What Should You Test?
Our firm also has tested gift levels in special appeals and renewals. Since the purpose of these mailings is to generate net income, increasing response rate can make a big difference in income.
The great advantage here — besides an increased number of new members or higher net income — is that testing gift amounts is one of the least expensive tests you can perform. It doesn’t involve expensive variations in copy or package design.
2. Postage is an other crucial element to test. In acquisition efforts, we test to learn whether we get more members by using BREs or, instead, reply envelopes where the new member places a stamp on the envelope. BRE postage is expensive and, in some cases, we’ve found through testing that results actually are higher when BRE envelopes aren’t used.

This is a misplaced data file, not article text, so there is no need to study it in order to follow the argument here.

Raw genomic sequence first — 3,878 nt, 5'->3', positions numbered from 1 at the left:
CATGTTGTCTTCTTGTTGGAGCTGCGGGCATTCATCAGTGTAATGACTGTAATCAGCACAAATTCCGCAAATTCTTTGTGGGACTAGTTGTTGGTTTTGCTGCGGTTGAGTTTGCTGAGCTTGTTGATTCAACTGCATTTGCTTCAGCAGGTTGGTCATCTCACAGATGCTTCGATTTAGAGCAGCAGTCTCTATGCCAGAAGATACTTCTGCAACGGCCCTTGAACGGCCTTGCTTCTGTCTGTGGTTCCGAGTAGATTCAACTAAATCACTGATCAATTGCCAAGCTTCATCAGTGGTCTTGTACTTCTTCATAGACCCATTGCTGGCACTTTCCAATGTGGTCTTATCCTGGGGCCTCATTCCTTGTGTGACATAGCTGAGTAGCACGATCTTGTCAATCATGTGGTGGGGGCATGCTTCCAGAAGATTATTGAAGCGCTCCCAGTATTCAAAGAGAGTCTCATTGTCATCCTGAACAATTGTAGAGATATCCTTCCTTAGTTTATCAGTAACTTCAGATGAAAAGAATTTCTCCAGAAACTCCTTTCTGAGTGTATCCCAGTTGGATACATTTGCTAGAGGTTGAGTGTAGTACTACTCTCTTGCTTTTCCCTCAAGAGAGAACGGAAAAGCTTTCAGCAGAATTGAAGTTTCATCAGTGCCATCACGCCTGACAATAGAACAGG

For special appeals and renewal mailings sent to those who already are donors, we like to find out for which groups or segments of donors a “live stamp” reply envelope makes a difference. Adding a postage stamp to each return envelope does dramatically increase costs, but in many cases it can double the response rate.
For some acquisition programs, it also might be worth testing whether sending your mail via First Class rather than bulk (the new “standard mail”) can significantly boost returns. If you struggle to acquire new members, investing in First Class postage just might be worth it.
3. Involvement techniques — surveys, petitions, post cards to elected officials, etc. — often can boost response rates. You also might try a test that involves asking prospective or current members to sign a “Statement of Principle” or a “commitment to act.”
When you test these involvement devices in acquisition, be prepared to receive more responses without any contribution enclosed — or with low-dollar contributions. You could end up acquiring no more renewable members (typically, those whose initial gift is at least $15 or $20), but you’ll have some additional income to offset the investment cost of your acquisition mailings.